To delete, or not to delete, a Facebook post?

To delete, or not to delete, a Facebook post?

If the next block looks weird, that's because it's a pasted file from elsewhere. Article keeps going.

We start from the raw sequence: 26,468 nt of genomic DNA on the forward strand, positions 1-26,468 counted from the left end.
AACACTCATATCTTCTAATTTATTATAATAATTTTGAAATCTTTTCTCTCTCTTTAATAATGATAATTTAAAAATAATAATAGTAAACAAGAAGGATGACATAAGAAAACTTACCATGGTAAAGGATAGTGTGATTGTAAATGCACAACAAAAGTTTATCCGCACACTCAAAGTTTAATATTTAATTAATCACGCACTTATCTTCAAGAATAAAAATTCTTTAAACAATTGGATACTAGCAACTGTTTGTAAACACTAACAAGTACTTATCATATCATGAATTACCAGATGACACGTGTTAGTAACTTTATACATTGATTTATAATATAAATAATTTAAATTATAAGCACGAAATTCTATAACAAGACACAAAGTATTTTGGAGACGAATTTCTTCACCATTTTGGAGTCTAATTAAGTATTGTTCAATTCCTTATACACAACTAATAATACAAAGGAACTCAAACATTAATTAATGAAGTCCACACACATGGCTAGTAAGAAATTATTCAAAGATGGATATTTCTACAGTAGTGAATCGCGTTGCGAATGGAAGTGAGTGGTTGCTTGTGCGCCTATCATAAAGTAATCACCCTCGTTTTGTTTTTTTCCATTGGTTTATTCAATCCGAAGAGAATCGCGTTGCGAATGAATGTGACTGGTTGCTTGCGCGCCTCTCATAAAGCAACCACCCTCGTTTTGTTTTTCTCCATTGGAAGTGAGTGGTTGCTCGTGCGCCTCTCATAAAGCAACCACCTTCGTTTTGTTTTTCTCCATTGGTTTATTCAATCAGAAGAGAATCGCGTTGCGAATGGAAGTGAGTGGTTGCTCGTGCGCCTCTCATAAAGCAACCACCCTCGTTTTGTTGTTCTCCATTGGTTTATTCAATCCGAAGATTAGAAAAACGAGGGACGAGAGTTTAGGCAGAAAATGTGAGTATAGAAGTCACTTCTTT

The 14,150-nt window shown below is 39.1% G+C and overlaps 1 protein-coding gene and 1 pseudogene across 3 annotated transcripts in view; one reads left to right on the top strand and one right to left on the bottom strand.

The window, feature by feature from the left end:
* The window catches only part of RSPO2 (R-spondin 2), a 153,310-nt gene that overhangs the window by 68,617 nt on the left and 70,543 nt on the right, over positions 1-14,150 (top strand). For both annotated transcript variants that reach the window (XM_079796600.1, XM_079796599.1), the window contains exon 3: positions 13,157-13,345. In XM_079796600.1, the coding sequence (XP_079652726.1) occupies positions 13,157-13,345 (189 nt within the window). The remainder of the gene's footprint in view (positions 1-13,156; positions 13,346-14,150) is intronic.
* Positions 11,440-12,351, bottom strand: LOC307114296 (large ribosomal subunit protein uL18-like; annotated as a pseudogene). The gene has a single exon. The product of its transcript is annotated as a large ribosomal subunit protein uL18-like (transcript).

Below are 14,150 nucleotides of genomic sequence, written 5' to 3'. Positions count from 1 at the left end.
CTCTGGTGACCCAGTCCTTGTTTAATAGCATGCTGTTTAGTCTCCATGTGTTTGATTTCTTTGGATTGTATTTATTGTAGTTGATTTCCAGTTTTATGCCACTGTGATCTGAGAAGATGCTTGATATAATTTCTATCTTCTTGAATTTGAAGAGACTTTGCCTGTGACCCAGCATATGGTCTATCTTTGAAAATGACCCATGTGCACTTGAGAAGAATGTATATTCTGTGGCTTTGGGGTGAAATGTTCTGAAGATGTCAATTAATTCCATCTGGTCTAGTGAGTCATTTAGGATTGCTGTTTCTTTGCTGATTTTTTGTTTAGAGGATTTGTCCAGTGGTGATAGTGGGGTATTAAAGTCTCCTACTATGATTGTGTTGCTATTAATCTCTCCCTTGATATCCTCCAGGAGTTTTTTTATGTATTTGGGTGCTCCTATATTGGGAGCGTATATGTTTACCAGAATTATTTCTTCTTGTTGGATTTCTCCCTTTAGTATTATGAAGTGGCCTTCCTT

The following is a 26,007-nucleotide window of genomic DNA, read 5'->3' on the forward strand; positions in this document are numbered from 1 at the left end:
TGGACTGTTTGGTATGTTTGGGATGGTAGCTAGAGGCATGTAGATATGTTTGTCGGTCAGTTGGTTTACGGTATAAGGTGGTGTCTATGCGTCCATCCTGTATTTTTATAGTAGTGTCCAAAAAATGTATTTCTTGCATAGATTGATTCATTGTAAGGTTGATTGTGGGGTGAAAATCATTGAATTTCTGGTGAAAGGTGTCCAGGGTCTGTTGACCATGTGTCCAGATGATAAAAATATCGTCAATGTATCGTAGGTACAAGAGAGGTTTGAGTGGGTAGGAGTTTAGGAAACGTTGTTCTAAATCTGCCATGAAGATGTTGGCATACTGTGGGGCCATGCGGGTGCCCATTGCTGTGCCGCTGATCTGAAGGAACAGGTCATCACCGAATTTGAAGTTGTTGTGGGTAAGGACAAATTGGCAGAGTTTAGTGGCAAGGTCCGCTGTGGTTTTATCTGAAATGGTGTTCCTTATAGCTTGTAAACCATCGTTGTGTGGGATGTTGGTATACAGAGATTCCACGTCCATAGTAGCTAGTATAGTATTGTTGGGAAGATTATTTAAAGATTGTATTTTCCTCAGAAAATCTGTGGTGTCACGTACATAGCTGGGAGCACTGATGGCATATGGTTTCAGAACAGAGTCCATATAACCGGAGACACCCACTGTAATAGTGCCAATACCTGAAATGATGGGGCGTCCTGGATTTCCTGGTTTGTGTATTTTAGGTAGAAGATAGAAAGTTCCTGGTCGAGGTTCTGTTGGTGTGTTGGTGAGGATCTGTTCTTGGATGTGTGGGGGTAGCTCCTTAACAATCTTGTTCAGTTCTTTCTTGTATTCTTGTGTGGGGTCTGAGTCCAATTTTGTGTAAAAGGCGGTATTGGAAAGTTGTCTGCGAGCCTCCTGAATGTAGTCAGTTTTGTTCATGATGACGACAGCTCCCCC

I often get this question from clients and new Facebook page administrators:  should I delete negative comments on my business page? The conventional social media wisdom is not to delete a Facebook post unless it is profane, abusive, or spammy (self-promotional and unrelated to the subject at hand). Why? For reasons of credibility. If you visit the Facebook page of a business, particularly one that serves the general public, and you see only “You rock!!!” types of posts, you are a bit skeptical and rightfully so. But there’s a way to know whether the page manager is sanitizing the posts. Business owners, and CEOs in particular, can be sensitive about negative posts. We all know it’s not possible to please everyone, but when it’s your baby that’s being called ugly, you can get offended. In the online world, you take your lumps and try to turn the situation around. Rather than delete a Facebook post, answer it – and don’t be defensive. Most times, the complainer just wants to vent and, handled correctly, can become a raving fan instead of a ranting lunatic. As the page manager, fall on your sword. Say you’re sorry. Commiserate, empathize, and offer a solution. Take it offline by moving the conversation to email or private messaging. If you use Facebook to research companies before deciding to use them, the Posts by Others section can be incredibly helpful. If there are too many credible, specific problems described by sane-looking people, maybe you should look at other suppliers. But the converse is also true: a squeeky-clean page for, say, a big bank or major cell phone company probably indicates some white-washing. Want to know for sure? Type the name of the Facebook page into ZoomSphere’s Hidden Post Explorer and voila! There are the posts that have been deleted. Pretty slick, no? Page admins, before deciding to delete a Facebook post, think about whether doing so will damage the page’s credibility. Ask yourself whether the negative post is actually an opportunity to create a fan of the brand. Show the page’s fans that the company can take criticism and knows how to fix problems. If, after careful deliberation, you decide there is absolutely no upside to a particular jackass, you can banish them. Just know that doing so may send them to one or more of the myriad other social media platforms to talk bad about you. The rest of the world can decide whether the criticism is deserved. Contact Me | Facebook | Twitter @LucidKim | LinkedIn | Google+  {{ CLICK TO TWEET }} With over 30 years of experience in financial services marketing, Lucid Marketing understands your business and has the skills to make your marketing the best it can be. Call...